Even in war there are principles. Fighting a war involves careful planning and consideration — much like running a business.
Even in war… there are principles. As a military student at North Georgia College and State University, I remember one of my early military science classes was about the Principles of War. I did not realize at the time how these principles would shape and influence my business career as well as military engagements of the past and present.
Fighting a war involves careful planning and consideration. The Principles of War have been used successfully for centuries by military commanders the world over as important tools toward achieving success in both war and peace. These same principles are now guiding coalition forces in the current war in Iraq.
Objective — Every military operation should be directed towards a defined, decisive, and attainable objective. The war in Vietnam was a painful lesson on how NOT to fight a war. In Vietnam, no clear objective existed and the principles of war were ignored. Rules of engagement restricted the military from winning the conflict and prolonged out the misguided conflict for years on end. On the other hand, today’s military leaders fighting the war in Iraq have clear objectives. To disarm Iraq, remove Saddam Hussein from power, and restore freedom for the Iraqi people.
Offensive– Seize, retain, and exploit the initiative. A military force cannot expect to win a war by taking the defensive. Success comes to those who aggressively move forward, catching the enemy off-guard to force them to surrender or terminate his resistance.
Mass — The media fascination with the word, “Shock and awe” illustrates this principle. The principle of mass is about concentrating overwhelming combat power at the decisive place and time shocking him into submission.
Economy of Force — Focus the right amount of force at the right time at the right location. A failure of this principle occurred during military operations in Somalia in 1993. A force of American soldiers was deployed to capture a local warlord. They underestimated the will and firepower of the Somalis, becoming overwhelmed, lost and confused by their firepower. Reinforcements were slow in coming and many lives were lost on both sides.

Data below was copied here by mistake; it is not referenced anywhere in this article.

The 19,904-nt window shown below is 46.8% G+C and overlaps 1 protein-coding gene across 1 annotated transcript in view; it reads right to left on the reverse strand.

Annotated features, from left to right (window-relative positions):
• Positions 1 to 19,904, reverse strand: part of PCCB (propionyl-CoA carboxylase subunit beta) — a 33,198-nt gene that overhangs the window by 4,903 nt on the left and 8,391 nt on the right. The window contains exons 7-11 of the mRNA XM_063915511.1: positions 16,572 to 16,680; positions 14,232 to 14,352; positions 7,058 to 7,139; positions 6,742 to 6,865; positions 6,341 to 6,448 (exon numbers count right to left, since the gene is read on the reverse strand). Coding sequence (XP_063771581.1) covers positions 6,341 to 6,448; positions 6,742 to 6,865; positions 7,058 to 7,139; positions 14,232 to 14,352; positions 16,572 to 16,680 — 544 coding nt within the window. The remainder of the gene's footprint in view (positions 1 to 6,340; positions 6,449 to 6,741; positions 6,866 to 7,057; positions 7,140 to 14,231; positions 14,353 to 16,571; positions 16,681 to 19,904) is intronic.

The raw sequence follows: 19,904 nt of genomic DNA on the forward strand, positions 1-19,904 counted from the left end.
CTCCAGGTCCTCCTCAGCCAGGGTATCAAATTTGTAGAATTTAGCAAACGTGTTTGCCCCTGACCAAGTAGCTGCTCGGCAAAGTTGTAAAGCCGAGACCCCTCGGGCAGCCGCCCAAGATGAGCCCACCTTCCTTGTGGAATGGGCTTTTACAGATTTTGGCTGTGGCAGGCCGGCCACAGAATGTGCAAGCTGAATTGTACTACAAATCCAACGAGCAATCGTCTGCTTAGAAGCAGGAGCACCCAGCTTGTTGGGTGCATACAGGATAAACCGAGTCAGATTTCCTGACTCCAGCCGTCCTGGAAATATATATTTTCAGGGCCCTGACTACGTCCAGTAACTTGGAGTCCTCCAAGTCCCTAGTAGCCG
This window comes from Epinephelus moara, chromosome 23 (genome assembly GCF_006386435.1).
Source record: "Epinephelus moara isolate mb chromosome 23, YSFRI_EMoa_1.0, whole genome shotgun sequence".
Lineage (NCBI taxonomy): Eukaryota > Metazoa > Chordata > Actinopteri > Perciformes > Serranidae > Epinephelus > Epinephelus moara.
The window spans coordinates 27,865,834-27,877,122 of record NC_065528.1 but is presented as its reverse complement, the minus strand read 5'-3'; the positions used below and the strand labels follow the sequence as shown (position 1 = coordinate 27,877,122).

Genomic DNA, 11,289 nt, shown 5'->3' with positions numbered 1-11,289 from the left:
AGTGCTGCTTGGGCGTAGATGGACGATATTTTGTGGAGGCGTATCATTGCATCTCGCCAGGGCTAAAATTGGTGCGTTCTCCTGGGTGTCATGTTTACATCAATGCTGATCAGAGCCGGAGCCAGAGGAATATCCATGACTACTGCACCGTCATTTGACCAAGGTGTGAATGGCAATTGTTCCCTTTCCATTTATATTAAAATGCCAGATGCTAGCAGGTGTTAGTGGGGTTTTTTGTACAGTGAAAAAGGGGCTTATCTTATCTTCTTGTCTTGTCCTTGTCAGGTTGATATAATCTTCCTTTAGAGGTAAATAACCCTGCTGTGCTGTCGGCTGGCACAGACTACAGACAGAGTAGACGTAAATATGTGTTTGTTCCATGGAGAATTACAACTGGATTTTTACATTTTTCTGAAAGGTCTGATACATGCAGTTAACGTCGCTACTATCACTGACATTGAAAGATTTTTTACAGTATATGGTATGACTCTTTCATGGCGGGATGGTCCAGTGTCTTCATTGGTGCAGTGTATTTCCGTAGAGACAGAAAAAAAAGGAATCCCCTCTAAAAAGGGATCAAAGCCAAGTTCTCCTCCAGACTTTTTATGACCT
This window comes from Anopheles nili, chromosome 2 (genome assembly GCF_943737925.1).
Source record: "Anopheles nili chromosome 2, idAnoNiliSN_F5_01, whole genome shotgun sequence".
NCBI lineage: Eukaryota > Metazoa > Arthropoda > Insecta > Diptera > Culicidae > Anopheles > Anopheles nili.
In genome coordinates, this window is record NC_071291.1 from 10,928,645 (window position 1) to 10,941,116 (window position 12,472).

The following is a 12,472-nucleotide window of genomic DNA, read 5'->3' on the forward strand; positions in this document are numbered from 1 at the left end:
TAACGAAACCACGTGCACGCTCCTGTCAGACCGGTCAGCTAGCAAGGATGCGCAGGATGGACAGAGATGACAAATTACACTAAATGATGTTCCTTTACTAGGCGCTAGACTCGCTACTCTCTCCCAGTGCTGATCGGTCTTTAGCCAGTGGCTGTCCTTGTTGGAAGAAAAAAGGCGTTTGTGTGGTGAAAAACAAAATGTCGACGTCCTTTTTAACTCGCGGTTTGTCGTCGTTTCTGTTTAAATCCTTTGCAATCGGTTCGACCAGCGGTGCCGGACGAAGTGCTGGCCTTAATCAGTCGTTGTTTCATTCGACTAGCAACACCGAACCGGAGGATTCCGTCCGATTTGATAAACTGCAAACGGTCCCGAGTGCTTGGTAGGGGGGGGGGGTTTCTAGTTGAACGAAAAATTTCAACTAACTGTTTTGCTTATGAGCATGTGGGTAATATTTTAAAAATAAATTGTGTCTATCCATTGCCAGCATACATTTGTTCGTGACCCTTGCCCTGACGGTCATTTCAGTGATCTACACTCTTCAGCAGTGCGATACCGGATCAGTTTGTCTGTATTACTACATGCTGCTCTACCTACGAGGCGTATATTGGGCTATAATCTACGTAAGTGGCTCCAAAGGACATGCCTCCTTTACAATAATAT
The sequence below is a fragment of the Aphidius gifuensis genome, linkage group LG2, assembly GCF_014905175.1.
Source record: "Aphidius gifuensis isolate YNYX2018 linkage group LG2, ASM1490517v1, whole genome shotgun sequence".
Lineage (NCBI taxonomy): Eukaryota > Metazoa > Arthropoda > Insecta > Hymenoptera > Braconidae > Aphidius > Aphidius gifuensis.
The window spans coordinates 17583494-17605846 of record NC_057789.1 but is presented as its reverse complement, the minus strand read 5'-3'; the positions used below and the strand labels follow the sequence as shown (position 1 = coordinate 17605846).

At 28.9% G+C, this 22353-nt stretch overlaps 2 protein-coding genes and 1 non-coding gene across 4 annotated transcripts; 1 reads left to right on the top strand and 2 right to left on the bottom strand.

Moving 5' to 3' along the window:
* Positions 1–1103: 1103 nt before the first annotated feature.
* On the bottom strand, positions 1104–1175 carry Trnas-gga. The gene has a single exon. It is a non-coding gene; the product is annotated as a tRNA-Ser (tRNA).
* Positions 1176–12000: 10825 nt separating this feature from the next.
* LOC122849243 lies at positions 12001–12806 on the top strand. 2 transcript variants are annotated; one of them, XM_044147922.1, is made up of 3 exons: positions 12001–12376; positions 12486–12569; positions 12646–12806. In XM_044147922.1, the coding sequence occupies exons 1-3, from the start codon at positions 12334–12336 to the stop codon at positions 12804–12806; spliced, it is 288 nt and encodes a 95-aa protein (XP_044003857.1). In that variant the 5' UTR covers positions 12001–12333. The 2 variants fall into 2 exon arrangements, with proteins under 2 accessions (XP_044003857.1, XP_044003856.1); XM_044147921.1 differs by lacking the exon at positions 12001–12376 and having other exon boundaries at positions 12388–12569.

Maneuver — Place the enemy in a position of disadvantage through the flexible application of combat power. Antiquated battle tactics fought during the Revolutionary War forced soldiers to march headlong into volleys of musket balls. Modern warfare involves striking the enemy by air, land and sea simultaneously. If you sit still you will become a target.
Unity of Command — Avoid war at all costs, but once diplomacy ends, for every objective, there should be one person responsible for warfighting decisions. Commanders in the field need the authority to make important decisions, not hamstrung by politics and second-guessing.
Security — Never permit the enemy to acquire an unexpected advantage. In order to win you must know more about the enemy than the enemy knows about you. This includes not letting the enemy discover your plans, strengths and plan of attack. In some cases this involves using special operations deep behind enemy lines to discover and exploit weaknesses.
Surprise — Strike the enemy at a time and/or place and in a manner for which he is unprepared. The purpose of war is to destroy enemy’s will to fight and do it as quickly as possible. The best war is a short war, with few lives lost, and nothing does this quicker than the principle of surprise.
Simplicity — Prepare clear, uncomplicated plans and clear, concise orders to insure thorough understanding. Planning for war is important, but on the battlefield, plans must accomplish changing conditions and targets of opportunity. Winning a war does not depend on Generals, but on the initiative, bravery, and courage of those on the front-line.
Special thanks to Albert Myers III for his advice and assistance in this article.